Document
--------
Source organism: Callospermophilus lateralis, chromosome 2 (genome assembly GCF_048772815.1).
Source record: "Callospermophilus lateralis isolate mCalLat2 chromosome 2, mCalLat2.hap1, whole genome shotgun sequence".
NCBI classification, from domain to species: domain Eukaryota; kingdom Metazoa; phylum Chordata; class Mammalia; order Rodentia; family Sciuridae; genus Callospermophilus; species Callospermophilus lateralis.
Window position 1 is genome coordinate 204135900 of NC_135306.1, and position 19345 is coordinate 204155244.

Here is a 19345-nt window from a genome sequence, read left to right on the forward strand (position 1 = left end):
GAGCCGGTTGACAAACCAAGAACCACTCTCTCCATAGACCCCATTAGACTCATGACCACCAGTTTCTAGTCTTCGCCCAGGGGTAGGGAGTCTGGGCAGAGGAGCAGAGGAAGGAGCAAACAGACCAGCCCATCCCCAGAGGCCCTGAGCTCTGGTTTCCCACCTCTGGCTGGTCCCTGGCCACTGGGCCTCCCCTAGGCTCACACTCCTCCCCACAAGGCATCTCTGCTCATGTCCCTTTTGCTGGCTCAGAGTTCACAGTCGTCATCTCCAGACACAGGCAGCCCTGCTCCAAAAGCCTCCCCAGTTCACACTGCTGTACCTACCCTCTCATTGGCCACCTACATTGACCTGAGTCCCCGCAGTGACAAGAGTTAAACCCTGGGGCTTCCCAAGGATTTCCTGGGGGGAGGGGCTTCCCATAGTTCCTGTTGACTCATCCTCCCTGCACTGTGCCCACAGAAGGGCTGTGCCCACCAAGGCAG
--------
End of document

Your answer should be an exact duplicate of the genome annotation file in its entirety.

Source organism: Callospermophilus lateralis, chromosome 2 (genome assembly GCF_048772815.1).
Source record: "Callospermophilus lateralis isolate mCalLat2 chromosome 2, mCalLat2.hap1, whole genome shotgun sequence".
NCBI classification, from domain to species: domain Eukaryota; kingdom Metazoa; phylum Chordata; class Mammalia; order Rodentia; family Sciuridae; genus Callospermophilus; species Callospermophilus lateralis.
Window position 1 is genome coordinate 204135900 of NC_135306.1, and position 19345 is coordinate 204155244.

Here is a 19345-nt window from a genome sequence, read left to right on the forward strand (position 1 = left end):
GAGCCGGTTGACAAACCAAGAACCACTCTCTCCATAGACCCCATTAGACTCATGACCACCAGTTTCTAGTCTTCGCCCAGGGGTAGGGAGTCTGGGCAGAGGAGCAGAGGAAGGAGCAAACAGACCAGCCCATCCCCAGAGGCCCTGAGCTCTGGTTTCCCACCTCTGGCTGGTCCCTGGCCACTGGGCCTCCCCTAGGCTCACACTCCTCCCCACAAGGCATCTCTGCTCATGTCCCTTTTGCTGGCTCAGAGTTCACAGTCGTCATCTCCAGACACAGGCAGCCCTGCTCCAAAAGCCTCCCCAGTTCACACTGCTGTACCTACCCTCTCATTGGCCACCTACATTGACCTGAGTCCCCGCAGTGACAAGAGTTAAACCCTGGGGCTTCCCAAGGATTTCCTGGGGGGAGGGGCTTCCCATAGTTCCTGTTGACTCATCCTCCCTGCACTGTGCCCACAGAAGGGCTGTGCCCACCAAGGCAG